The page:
Nigerian journalist Ameto Akpe, one of the local journalists working with the Pulitzer Center on our collaborative West Africa water and sanitation project, profiled Stephen Sapienza for Nigeria's BusinessDay:

"He was co-producer of a 2009 Emmy award-winning web-based documentary project that explored the experience of people living with HIV/AIDS in Jamaica, and only recently completed a news production that aired on the PBS NewsHour, investigating environmental concerns surrounding gold mining operations in the Peruvian Amazon. For several years until 2007, he was senior producer for a weekly global affairs programme hosted by Fareed Zakaria, editor, Newsweek International.

News and documentary filmmakers sometimes classify themselves as ‘creative artists.’ Discovering and engaging the world from behind a lens, the professional has a unique opportunity to explore many alternatives in order to tell a story visually. However, he or she must also have excellent writing skills and the ability to think fast and identify interesting angles in a situation or event.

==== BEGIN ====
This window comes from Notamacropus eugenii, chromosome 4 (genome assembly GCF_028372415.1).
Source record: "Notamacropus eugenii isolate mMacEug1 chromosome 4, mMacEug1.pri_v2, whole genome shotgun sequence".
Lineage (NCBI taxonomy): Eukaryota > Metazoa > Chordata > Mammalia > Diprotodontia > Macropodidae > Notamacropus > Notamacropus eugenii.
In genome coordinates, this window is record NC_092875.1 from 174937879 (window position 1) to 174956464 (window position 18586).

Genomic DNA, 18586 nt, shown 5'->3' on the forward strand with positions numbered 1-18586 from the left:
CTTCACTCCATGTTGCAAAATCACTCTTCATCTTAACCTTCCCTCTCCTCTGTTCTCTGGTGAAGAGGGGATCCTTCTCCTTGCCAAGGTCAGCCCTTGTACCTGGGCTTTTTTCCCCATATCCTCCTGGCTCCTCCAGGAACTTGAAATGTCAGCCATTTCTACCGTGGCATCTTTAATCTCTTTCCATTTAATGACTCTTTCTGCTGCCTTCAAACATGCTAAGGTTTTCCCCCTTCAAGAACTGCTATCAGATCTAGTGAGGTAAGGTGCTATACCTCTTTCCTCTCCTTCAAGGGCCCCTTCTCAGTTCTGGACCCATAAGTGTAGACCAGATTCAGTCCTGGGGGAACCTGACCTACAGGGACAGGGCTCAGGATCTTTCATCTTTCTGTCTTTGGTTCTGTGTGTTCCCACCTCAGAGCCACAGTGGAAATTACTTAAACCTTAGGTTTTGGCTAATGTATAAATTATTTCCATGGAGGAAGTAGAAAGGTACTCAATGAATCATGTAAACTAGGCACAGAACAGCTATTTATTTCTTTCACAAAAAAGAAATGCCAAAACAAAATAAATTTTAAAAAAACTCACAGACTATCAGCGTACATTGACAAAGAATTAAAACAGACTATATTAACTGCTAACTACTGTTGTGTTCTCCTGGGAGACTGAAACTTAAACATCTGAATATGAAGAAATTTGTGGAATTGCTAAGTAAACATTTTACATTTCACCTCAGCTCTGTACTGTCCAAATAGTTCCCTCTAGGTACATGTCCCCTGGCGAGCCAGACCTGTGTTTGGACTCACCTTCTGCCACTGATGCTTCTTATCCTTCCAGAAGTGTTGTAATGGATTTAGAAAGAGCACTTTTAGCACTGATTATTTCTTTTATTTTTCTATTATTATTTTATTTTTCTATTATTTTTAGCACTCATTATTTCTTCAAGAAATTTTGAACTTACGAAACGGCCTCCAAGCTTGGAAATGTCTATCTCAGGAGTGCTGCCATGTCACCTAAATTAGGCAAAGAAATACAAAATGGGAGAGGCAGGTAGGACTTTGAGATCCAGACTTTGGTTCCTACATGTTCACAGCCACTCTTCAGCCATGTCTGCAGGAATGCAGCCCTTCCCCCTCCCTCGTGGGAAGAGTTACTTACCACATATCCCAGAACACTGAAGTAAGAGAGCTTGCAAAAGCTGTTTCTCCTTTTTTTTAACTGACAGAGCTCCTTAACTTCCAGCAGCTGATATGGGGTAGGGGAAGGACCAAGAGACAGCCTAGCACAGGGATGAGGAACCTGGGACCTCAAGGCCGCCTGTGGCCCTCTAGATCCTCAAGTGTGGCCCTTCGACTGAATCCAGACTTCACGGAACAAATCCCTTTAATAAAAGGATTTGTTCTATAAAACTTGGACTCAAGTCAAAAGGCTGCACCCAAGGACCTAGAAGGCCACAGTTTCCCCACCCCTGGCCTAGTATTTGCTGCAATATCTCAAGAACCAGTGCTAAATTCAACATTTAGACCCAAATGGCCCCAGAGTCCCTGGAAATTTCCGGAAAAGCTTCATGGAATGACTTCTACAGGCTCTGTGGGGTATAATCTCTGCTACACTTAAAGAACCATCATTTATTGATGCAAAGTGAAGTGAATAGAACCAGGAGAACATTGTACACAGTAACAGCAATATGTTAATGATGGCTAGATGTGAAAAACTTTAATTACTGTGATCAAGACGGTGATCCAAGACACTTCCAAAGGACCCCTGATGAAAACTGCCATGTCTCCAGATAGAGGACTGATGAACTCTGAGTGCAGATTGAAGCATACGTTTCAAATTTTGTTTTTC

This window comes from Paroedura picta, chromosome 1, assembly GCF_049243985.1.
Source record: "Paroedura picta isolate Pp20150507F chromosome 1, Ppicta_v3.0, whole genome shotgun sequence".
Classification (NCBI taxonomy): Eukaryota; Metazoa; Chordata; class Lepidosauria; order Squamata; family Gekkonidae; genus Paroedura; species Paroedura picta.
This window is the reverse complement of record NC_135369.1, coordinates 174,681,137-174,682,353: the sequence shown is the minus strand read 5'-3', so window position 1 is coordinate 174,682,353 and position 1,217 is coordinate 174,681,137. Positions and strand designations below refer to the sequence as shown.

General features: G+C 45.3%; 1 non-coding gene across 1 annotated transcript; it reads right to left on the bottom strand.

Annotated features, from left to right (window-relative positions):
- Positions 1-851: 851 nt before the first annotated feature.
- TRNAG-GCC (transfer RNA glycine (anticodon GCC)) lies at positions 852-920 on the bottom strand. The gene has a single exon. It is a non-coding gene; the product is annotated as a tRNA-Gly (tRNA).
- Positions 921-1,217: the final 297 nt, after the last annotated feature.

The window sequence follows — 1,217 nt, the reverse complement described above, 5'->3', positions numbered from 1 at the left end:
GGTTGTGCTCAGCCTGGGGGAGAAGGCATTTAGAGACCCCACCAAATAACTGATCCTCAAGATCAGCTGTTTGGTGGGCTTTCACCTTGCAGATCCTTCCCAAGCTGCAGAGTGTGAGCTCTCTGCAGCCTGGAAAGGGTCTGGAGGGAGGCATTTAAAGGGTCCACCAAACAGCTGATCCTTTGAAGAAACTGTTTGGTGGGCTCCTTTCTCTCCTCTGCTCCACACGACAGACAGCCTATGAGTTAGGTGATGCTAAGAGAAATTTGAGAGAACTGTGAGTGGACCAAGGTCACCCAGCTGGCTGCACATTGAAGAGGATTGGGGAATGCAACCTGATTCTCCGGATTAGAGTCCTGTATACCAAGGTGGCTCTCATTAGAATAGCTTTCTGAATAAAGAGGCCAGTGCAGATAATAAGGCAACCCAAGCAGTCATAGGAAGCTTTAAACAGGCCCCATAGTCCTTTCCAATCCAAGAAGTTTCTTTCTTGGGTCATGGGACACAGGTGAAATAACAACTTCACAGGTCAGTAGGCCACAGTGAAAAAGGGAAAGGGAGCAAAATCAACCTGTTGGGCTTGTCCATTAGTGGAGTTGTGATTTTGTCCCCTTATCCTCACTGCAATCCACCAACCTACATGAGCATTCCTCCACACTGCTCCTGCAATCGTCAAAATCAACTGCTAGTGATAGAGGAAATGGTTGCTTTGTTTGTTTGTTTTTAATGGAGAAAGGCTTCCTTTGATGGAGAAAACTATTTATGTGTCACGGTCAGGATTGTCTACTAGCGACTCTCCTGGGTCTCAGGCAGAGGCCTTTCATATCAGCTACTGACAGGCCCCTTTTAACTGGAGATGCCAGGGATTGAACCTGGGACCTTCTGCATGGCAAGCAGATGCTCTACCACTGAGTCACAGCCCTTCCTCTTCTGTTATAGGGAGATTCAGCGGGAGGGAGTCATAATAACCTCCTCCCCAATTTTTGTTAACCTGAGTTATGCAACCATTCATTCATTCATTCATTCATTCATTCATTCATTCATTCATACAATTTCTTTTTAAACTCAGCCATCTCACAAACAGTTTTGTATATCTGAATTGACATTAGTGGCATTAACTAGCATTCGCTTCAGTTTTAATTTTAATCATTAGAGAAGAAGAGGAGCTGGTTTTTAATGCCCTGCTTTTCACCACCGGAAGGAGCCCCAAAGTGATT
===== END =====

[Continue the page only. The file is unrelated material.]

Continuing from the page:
Sitting at a bar of a little hotel in Makurdi, Benue State, Sapienza broadly describes his field of focus as “human security.” Climate change, water and sanitation, landmines, population, HIV/AIDS, “these are things that would typically affect civilians more than they affect the military, and in that sense it is human security and not just a security issue as you will typically think about it,” he explains."

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Project

Poet and writer Kwame Dawes travels to Jamaica to explore the experience of people living with HIV/AIDS and to examine the ways in which the disease has shaped their lives. The journey brings him in touch with people who tell their stories, share their lives and teach him about resilience, hope and possibility in the face of despair.

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